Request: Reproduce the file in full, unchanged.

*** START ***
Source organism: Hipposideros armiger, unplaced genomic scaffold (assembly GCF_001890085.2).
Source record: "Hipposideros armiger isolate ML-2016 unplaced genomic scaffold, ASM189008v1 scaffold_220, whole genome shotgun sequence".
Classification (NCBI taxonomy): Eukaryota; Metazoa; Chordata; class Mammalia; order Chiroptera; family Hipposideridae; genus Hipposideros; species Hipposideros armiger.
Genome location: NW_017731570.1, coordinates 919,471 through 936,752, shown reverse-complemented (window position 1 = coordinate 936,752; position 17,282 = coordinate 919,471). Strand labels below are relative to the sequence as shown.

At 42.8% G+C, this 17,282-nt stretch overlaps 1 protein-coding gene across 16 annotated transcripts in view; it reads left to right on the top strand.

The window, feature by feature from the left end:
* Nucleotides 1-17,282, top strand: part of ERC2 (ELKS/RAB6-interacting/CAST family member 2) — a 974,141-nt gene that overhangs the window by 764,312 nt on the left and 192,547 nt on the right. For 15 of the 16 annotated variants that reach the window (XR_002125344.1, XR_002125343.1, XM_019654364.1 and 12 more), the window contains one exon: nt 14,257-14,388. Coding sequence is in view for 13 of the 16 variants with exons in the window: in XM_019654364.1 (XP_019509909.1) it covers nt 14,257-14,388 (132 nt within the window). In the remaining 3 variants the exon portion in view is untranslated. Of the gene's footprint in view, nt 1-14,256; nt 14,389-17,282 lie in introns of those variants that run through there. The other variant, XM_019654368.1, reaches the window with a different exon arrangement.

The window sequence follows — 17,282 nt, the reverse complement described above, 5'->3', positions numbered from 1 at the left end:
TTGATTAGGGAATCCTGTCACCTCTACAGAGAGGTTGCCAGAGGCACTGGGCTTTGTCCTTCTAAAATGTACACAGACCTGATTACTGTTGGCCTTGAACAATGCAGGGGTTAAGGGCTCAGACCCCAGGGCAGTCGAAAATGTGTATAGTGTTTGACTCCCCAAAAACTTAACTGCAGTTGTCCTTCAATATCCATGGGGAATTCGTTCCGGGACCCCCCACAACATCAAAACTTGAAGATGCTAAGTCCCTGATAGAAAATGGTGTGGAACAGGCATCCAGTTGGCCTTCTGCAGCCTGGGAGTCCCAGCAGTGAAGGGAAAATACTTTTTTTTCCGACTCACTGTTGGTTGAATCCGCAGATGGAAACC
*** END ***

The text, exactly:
Source organism: Hipposideros armiger, unplaced genomic scaffold (assembly GCF_001890085.2).
Source record: "Hipposideros armiger isolate ML-2016 unplaced genomic scaffold, ASM189008v1 scaffold_220, whole genome shotgun sequence".
Classification (NCBI taxonomy): Eukaryota; Metazoa; Chordata; class Mammalia; order Chiroptera; family Hipposideridae; genus Hipposideros; species Hipposideros armiger.
Genome location: NW_017731570.1, coordinates 919,471 through 936,752, shown reverse-complemented (window position 1 = coordinate 936,752; position 17,282 = coordinate 919,471). Strand labels below are relative to the sequence as shown.

At 42.8% G+C, this 17,282-nt stretch overlaps 1 protein-coding gene across 16 annotated transcripts in view; it reads left to right on the top strand.

The window, feature by feature from the left end:
* Nucleotides 1-17,282, top strand: part of ERC2 (ELKS/RAB6-interacting/CAST family member 2) — a 974,141-nt gene that overhangs the window by 764,312 nt on the left and 192,547 nt on the right. For 15 of the 16 annotated variants that reach the window (XR_002125344.1, XR_002125343.1, XM_019654364.1 and 12 more), the window contains one exon: nt 14,257-14,388. Coding sequence is in view for 13 of the 16 variants with exons in the window: in XM_019654364.1 (XP_019509909.1) it covers nt 14,257-14,388 (132 nt within the window). In the remaining 3 variants the exon portion in view is untranslated. Of the gene's footprint in view, nt 1-14,256; nt 14,389-17,282 lie in introns of those variants that run through there. The other variant, XM_019654368.1, reaches the window with a different exon arrangement.

The window sequence follows — 17,282 nt, the reverse complement described above, 5'->3', positions numbered from 1 at the left end:
TTGATTAGGGAATCCTGTCACCTCTACAGAGAGGTTGCCAGAGGCACTGGGCTTTGTCCTTCTAAAATGTACACAGACCTGATTACTGTTGGCCTTGAACAATGCAGGGGTTAAGGGCTCAGACCCCAGGGCAGTCGAAAATGTGTATAGTGTTTGACTCCCCAAAAACTTAACTGCAGTTGTCCTTCAATATCCATGGGGAATTCGTTCCGGGACCCCCCACAACATCAAAACTTGAAGATGCTAAGTCCCTGATAGAAAATGGTGTGGAACAGGCATCCAGTTGGCCTTCTGCAGCCTGGGAGTCCCAGCAGTGAAGGGAAAATACTTTTTTTTCCGACTCACTGTTGGTTGAATCCGCAGATGGAAACC